It would surely be of interest to know that even the examined person weren’t able to identify their CPI among three.

Maybe for synthesis reasons, our adversary doesn’t tell us about another phase where every examined subject had to identify the interpretation of his own birth chart among three, even here the failure was complete.

Anyway there interpretation had been wrote in a manner different from usual, avoiding reference to places, times, age to avoid that they could be recognized basing on hints not purely of astrological derivation, and it had also to be rather synthetic (1.000 words in all).

It seems even that Carlson wrote his article in a not completely honest way, exaggerating the good terms he had with the astrologers and omitting the defection of some of them once they received the CPIs.


Fraknoi goes on with his reasoning affirming that, if a person is convinced that a birth chart interpretation is based on his data, he will identify on it, mentioning an experiment made by the French statistician and psychologist Michel Gauquelin (a researcher usually quoted by the astrologers because many of his studies seem to confirm the validity of astrology). He has sent the birth chart interpretation of a mass murderer to 150 persons; 34% of them said of recognizing themselves in the description.

We should see how the birth chart has been interpreted and how the resulting description has been wrote. Anyway, even if some birth chart are much more difficult to live than others, according to the context in which a person lives this person can have a normal life or become a criminal.


It depends from the way of expression of the influences of the birth chart: if in my mirth chart I have got a strong Mars’ influence, I could for example work as a policeman, a fireman, but also as a trade union representative or even as a politician, doing lively political orations.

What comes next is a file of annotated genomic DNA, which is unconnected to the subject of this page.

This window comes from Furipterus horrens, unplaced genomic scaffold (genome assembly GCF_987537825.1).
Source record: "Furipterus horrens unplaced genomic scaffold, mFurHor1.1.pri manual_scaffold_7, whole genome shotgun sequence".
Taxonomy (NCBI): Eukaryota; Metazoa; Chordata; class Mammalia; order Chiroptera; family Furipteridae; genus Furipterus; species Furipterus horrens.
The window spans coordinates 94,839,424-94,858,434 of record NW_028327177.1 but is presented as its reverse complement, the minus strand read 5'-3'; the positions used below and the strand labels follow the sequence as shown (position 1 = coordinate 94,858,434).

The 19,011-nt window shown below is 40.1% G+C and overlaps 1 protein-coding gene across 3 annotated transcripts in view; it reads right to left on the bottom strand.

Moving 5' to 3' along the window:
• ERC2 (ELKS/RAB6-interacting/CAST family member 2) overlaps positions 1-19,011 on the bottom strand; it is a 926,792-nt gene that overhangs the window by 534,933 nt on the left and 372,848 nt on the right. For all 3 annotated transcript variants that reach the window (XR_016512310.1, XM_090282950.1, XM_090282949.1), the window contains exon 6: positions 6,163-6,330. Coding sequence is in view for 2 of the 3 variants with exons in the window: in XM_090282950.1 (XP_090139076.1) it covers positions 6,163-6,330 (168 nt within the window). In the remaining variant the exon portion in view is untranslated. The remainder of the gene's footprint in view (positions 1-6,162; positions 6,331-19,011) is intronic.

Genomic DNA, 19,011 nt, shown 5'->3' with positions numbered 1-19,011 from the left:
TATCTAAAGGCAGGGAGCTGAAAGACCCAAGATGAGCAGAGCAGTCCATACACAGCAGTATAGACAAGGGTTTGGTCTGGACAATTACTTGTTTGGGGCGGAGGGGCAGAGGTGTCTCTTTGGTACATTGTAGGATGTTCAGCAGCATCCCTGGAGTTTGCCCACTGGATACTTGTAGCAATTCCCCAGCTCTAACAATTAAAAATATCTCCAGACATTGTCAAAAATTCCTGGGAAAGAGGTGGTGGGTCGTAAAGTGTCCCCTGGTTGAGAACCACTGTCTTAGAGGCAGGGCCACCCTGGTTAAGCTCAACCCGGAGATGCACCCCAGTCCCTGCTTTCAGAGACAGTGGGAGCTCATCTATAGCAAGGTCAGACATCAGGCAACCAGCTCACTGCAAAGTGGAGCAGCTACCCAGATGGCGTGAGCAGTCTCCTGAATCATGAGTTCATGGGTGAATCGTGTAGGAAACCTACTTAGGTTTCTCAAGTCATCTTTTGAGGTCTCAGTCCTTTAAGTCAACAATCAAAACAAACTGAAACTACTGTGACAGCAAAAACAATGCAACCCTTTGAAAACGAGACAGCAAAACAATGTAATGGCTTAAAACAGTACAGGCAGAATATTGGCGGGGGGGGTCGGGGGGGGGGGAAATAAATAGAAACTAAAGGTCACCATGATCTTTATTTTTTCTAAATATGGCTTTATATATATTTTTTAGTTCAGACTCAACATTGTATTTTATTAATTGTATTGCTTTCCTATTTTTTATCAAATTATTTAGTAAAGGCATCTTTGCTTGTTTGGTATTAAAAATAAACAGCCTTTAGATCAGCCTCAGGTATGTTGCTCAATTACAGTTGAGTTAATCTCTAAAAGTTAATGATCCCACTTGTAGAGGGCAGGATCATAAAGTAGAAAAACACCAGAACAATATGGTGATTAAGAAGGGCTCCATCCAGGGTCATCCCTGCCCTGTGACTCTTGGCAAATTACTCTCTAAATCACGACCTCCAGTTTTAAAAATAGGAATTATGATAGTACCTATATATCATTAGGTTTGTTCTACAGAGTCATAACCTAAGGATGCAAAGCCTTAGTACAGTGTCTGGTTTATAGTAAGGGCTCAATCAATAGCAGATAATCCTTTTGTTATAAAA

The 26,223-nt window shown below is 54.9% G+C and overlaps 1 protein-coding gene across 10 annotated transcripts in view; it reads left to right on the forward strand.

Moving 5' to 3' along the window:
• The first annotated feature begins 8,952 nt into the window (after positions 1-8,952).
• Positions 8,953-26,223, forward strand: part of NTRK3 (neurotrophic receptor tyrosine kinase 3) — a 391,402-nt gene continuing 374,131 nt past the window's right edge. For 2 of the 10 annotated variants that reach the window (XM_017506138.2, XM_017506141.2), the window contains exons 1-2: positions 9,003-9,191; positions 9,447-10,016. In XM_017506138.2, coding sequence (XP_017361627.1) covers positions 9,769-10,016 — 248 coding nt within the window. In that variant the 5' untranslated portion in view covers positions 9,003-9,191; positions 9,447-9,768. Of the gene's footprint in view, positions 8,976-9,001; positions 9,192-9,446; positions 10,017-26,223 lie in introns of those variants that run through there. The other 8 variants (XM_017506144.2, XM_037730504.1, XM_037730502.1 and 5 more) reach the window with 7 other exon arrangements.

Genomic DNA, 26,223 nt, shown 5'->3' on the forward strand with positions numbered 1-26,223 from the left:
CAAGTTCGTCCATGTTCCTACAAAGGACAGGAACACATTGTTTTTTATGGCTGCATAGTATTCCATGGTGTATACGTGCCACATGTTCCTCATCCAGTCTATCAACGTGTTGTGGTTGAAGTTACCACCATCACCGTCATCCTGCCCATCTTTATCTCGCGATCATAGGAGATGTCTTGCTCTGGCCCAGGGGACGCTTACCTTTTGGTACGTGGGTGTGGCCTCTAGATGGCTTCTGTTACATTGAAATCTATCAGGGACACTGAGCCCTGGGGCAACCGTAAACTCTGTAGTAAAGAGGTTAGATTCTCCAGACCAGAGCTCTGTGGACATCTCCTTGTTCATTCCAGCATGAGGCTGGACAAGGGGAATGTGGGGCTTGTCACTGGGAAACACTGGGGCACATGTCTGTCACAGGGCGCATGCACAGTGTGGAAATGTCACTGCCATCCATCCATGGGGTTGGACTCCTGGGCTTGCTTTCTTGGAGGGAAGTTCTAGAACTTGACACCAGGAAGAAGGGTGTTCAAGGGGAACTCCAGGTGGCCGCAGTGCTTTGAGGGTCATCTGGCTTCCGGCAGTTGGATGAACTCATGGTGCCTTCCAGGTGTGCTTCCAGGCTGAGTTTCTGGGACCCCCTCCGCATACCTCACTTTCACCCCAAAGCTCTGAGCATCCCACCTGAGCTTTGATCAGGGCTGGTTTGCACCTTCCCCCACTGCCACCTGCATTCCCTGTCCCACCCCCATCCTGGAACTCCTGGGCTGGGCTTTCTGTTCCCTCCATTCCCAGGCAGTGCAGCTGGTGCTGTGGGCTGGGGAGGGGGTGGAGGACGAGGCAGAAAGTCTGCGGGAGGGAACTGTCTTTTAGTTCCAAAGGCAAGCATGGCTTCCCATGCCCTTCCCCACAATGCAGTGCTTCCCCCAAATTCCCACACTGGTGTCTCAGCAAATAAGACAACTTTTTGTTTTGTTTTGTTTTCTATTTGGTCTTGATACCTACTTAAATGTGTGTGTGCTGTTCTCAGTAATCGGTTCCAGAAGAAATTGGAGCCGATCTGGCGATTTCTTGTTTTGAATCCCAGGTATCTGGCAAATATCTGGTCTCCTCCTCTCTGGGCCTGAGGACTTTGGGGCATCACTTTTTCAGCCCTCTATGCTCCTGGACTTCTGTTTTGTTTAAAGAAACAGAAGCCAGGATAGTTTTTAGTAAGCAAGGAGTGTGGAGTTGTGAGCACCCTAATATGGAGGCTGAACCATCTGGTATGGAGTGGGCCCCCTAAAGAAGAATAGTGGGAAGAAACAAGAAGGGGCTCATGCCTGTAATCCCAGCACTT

Whereas, if the situation doesn’t allow me a harmonious expression of my birth chart influences, these express themselves in a twisted way with criminal tendencies, psychological problems etc.


Andrew inform us also of an experiment by Geoffrey Dean “Australian researcher who has conducted extensive tests of astrology” (in fact he is an ex astrologer now fiercely sceptic) that had inverted the astrological descriptions of 22 persons; 95% of them affirmed of identifying themselves in the inverted description, like those that received the right profiles.


These examples are given in order to demonstrate that often, those that turn to astrologers do that because they need someone to follow and do not apply critical thinking.

Dean’s experiment surprise me (if one tells me that, according to my birth chart, I seem exuberant and open to the opportunities of life, I would change astrologer or become sceptic), anyway I can’t exclude that mechanism like this can happen.